Come So Favre - The American Spectator | USA News and Politics
Come So Favre

I admit it: I am a Green Bay Packer fan. And when the Brett Favre-led Vikings beat my Packers 38-26 on Sunday, it stung. Still does. The over-under on the time it takes me to get over a Packer loss is usually about ten minutes. But this one feels a little different. This one felt personal.

The Packers have endured far worse (Fourth-and-26, anyone?) in recent years. Why does losing this one still burn?

Chalk it up to cognitive dissonance. I can’t forget how much Brett Favre has done for the Packers. It still outweighs how much he’s done to the Packers in the two times he’s beaten them. His contributions to the team go well beyond his hall-of-fame statistics and durability. Those would be quite enough on their own.

The Green Bay Packers were a mediocrity from the end of the Lombardi/Starr era until Favre replaced the injured Don Majkowski in 1992. That’s more than two decades in the wilderness. An entire generation.

Then along came Brett. All of a sudden playoff appearances became routine, almost expected. The team won its first Super Bowl in 26 years with Brett leading the way. In Brett’s 16 years in Green Bay, the team only had one losing season. That level of success is almost unheard of, especially for a small-market team in the Midwest.

Brett’s quality play and penchant for come-from-behind victories had another, under-appreciated effect: his presence made the rest of the team better. Packer draft picks once mourned their fate, and bided their time until they could move to another, more glamorous team. Now they celebrated — especially receivers.

Just as important, big-name free agents like Reggie White and Charles Woodson started coming to Green Bay of their own free will. Before Favre, nobody wanted to play in Green Bay. The weather is enough of a turn-off for most people. But if the team is lousy, why bother? Players play to win, not to lose and be cold.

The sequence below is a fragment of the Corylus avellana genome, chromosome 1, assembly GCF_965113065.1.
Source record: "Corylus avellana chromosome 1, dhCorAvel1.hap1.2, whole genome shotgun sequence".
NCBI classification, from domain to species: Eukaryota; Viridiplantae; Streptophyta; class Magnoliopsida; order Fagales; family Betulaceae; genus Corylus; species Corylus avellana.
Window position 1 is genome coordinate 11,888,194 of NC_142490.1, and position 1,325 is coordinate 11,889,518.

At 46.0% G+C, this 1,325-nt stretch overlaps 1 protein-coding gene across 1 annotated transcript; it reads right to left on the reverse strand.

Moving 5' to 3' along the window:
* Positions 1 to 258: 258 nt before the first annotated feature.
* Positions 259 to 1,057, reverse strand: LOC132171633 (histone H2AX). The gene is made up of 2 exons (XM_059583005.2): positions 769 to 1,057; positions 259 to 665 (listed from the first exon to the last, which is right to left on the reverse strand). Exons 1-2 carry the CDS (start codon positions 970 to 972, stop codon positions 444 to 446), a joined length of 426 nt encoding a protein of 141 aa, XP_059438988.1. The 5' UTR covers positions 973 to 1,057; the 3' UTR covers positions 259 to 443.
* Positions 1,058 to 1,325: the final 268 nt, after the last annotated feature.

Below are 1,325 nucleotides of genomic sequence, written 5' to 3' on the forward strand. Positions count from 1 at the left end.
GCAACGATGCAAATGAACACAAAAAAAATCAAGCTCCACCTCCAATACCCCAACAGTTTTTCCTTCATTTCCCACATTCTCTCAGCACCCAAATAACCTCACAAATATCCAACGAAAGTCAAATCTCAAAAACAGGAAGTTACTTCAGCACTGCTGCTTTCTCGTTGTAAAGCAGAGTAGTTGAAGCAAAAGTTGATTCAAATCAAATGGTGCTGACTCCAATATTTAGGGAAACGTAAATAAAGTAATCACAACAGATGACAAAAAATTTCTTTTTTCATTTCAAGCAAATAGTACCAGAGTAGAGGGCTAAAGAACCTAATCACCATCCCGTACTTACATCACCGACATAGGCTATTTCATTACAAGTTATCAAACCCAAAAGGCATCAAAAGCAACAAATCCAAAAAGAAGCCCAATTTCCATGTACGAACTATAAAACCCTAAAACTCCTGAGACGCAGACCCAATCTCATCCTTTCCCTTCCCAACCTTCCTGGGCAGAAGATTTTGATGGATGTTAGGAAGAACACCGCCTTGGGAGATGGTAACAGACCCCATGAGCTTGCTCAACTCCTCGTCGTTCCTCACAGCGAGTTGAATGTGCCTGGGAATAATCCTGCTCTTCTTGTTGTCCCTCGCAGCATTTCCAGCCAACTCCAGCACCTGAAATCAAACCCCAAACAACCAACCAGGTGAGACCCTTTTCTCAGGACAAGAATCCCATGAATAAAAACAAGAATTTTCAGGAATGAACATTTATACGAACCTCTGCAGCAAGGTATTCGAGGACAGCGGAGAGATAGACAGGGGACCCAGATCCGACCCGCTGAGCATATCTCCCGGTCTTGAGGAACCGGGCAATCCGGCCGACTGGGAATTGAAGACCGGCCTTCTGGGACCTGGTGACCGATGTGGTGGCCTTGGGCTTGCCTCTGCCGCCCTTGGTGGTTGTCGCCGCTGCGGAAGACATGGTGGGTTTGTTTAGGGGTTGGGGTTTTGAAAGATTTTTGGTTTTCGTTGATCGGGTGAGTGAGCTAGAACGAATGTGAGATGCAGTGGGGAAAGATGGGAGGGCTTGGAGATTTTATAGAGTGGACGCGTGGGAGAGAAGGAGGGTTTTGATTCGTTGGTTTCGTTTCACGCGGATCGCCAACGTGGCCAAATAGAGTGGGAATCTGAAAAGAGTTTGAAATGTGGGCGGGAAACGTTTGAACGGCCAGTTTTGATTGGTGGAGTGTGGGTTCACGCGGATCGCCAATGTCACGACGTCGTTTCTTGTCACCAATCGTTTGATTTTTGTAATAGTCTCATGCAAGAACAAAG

Brett Favre made Green Bay relevant again. How many players have done that for a team? That’s the real reason why Brett was so loved by his fans. Yes, he has a colorful personality and a compelling life story. If he wasn’t a winner, nobody would care.

No, Sunday’s loss hurt to watch because the person who brought my favorite team out of the NFL’s basement was working his hardest to throw it back down there.

As for the actual game, it also hurt that the loss was avoidable. A personal foul by defensive tackle Johnny Jolly after a key third-down stop in the red zone directly allowed a Viking touchdown instead of a field goal. That’s four points right there — half the margin of defeat — on one penalty.

Then there was defensive coordinator Dom Capers’ game planning.

The best way to force poor throws out of a quarterback is to apply pressure. Even Brett Favre gets rattled if 300-pound men are in his face on every passing play. That means you blitz hard, and blitz often. The standout Packer secondary allows Capers to blitz with little loss in coverage ability. Yet Capers rarely sent more than the standard four pass-rushers.

There were also offensive issues. The Vikings have an excellent defensive line. That means you give your quarterback extra protection, especially given Green Bay’s porous offensive line. The Minnesota secondary is that team’s weakness, especially with its best player, Antoine Winfield, out due to injury.

That means that keeping an extra player in to block, who could otherwise be an open receiver, comes at a small price. The Packers did little to max-protect, and even less to pick on a depleted secondary.

The lack of protection meant six sacks. Green Bay quarterback Aaron Rodgers was limping by the end of the game. That could hurt the team well beyond this game; Rodgers has proven to be a more-than-worthy successor to Favre.

The game itself was painful enough. But the real pain was in seeing the player who made the Packers matter again doing his all to undo all that.

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